Eritrea: Status of the Harvest this year
Annual precipitation levels in Eritrea, and the Horn of Africa region in general, are not always plentiful. The main rains tend to be erratic both in terms of spatial distribution and frequency particularly in cyclical years when the overall volume is below or near normal. There are also years when the region is struck by severe, even if localized, droughts.
The ecological fragility of the region thus makes it incumbent on governments to funnel public investment on water infrastructure for irrigation, pursue multi-layered programmes and packages of food security as well as engage in purposeful and planned storage/prepositioning of supplies for lean years.
These considerations have indeed prompted the GOE to chart out, especially since 2005, a comprehensive and long-term programme of food security to ensure, at the minimum, adequate/surplus food supplies both at the house-hold and national levels in normal years and to mitigate the effects of drought in bad years. This coherent and multi-faceted strategy has helped the country offset crop shortfalls in a couple of years in the past decade when the harvest was essentially poor.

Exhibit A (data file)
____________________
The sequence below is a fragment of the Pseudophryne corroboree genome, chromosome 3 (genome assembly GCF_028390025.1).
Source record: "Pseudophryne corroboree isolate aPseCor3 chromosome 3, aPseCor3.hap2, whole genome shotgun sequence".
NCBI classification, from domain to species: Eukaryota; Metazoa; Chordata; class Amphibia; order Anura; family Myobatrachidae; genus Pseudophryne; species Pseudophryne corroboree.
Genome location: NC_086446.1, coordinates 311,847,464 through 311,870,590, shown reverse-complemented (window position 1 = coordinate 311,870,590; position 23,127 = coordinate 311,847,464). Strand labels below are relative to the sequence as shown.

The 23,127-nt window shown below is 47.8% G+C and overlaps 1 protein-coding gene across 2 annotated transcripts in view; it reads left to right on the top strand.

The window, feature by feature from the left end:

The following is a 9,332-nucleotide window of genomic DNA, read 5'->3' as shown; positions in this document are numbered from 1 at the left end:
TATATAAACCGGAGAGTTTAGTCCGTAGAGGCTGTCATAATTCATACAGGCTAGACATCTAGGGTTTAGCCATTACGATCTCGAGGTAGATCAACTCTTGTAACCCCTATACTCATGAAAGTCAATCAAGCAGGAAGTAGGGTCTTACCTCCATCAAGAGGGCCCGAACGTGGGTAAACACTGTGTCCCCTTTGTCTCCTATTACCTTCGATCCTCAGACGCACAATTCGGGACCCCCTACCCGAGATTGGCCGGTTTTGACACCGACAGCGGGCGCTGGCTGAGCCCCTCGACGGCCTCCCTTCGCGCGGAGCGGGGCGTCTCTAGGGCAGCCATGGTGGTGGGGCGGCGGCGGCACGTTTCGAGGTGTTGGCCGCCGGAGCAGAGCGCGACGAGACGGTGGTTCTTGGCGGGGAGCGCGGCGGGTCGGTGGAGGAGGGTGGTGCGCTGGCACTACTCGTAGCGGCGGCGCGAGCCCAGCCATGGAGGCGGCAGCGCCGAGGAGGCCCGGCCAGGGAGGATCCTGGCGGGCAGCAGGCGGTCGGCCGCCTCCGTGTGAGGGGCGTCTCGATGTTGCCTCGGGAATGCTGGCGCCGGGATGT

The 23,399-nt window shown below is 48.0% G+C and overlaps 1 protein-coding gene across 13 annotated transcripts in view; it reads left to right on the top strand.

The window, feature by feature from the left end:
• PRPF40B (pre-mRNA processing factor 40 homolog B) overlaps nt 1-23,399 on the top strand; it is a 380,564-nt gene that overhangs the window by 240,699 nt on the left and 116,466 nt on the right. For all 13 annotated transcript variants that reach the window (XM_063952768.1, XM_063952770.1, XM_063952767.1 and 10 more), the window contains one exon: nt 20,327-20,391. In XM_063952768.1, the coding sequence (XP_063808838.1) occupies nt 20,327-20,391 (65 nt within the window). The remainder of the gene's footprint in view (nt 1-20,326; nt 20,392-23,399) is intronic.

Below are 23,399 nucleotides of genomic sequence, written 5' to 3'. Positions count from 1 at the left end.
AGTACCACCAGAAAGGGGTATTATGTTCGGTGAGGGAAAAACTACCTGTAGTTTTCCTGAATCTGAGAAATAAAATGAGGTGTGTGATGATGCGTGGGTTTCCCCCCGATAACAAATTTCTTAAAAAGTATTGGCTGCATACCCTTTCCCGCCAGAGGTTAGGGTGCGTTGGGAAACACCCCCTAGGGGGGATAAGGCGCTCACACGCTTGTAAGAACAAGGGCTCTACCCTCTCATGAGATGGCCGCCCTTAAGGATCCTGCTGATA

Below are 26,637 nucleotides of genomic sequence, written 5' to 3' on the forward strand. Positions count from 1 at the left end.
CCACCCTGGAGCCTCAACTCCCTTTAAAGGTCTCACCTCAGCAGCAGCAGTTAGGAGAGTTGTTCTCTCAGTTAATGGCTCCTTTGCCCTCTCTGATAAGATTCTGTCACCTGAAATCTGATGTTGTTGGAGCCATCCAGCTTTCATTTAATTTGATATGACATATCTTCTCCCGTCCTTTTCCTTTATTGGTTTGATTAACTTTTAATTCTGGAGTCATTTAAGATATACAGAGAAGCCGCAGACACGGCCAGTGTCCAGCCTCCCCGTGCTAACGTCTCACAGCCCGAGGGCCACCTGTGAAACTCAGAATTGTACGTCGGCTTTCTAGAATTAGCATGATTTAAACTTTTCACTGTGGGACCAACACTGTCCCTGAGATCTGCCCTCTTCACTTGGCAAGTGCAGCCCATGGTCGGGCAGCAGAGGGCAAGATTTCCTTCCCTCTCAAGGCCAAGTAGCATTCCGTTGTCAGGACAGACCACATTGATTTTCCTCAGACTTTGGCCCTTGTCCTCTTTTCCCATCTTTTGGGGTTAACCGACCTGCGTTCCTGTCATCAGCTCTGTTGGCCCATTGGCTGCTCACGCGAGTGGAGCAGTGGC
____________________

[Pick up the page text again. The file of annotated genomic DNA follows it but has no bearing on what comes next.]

Nonetheless, the harvest in Eritrea has been bountiful this year for a variety of reasons. The Bahri (eastern escarpment) rains in autumn 2015, the short rains in the highlands in the Spring of 2016 and, more importantly, the main Kremti rains between June and September 2016 were abundant in terms of geographical distribution, frequency and timing. These tallied well with crop harvesting cycles and patterns contributing to almost a bumper harvest.
In the event, it is baffling to see grossly inaccurate and bleak projections and reports of the food situation in the region that also portray a “severe crop shortfall in Eritrea”. Benign concerns are of course always welcome. But there are also reasons to believe that this seemingly innocuous campaign may have been conceived by certain quarters for malicious ends.
Ministry of Information
2 February 2017